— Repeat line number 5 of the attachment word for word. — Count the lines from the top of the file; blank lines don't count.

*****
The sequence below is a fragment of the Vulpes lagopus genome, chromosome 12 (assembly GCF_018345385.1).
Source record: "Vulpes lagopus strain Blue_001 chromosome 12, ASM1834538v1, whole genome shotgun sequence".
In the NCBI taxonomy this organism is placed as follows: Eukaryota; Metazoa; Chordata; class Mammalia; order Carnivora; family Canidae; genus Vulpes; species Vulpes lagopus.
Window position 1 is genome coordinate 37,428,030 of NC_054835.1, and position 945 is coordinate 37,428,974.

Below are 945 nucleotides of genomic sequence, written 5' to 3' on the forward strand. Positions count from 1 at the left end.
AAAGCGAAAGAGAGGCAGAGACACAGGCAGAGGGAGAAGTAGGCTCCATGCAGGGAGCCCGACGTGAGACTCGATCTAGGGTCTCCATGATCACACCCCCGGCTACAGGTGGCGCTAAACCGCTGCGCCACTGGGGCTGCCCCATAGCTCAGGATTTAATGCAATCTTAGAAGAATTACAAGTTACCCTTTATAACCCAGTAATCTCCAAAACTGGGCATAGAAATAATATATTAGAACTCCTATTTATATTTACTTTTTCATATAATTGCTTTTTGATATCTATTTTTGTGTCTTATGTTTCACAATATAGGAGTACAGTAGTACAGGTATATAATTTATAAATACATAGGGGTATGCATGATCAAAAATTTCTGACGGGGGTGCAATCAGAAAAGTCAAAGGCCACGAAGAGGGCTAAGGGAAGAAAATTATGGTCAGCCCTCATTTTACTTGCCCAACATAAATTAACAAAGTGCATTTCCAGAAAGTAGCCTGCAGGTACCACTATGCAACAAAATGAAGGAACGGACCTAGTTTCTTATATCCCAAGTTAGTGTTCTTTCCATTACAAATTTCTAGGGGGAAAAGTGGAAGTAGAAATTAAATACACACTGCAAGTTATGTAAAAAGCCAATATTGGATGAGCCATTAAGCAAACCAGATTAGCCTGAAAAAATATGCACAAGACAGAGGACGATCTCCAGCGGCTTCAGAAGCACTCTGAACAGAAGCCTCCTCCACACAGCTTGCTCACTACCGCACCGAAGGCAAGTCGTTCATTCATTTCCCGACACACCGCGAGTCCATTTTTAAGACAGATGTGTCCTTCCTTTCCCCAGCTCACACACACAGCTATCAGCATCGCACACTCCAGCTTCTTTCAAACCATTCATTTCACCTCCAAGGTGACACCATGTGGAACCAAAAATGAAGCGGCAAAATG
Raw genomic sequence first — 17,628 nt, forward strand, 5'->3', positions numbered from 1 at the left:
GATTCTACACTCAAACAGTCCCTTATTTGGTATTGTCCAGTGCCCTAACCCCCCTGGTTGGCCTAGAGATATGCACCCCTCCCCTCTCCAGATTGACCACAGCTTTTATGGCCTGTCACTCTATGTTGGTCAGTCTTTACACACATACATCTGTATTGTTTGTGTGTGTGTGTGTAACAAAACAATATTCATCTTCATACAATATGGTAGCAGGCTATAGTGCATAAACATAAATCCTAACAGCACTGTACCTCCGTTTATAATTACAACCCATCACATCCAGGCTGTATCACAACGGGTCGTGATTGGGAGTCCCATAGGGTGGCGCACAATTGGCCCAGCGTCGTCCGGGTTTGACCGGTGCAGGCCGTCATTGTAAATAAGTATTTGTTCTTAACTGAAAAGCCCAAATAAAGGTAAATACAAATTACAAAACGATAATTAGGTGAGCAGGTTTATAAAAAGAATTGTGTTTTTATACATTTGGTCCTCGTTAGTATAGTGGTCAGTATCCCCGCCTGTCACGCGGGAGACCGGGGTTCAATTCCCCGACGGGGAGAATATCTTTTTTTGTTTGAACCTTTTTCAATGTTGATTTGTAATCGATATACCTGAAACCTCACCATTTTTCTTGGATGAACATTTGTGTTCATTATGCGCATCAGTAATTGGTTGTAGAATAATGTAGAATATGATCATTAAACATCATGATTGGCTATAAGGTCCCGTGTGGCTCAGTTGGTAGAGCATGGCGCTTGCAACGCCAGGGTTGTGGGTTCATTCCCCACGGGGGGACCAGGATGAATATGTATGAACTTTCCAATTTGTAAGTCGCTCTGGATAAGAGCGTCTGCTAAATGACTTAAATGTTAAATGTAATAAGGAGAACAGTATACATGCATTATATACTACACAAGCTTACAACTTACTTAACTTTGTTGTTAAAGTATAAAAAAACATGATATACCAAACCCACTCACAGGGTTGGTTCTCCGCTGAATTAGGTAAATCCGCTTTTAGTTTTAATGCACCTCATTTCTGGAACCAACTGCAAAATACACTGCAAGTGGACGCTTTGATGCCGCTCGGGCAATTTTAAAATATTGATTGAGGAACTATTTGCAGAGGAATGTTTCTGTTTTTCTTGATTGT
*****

Below are 945 nucleotides of genomic sequence, written 5' to 3' on the forward strand. Positions count from 1 at the left end.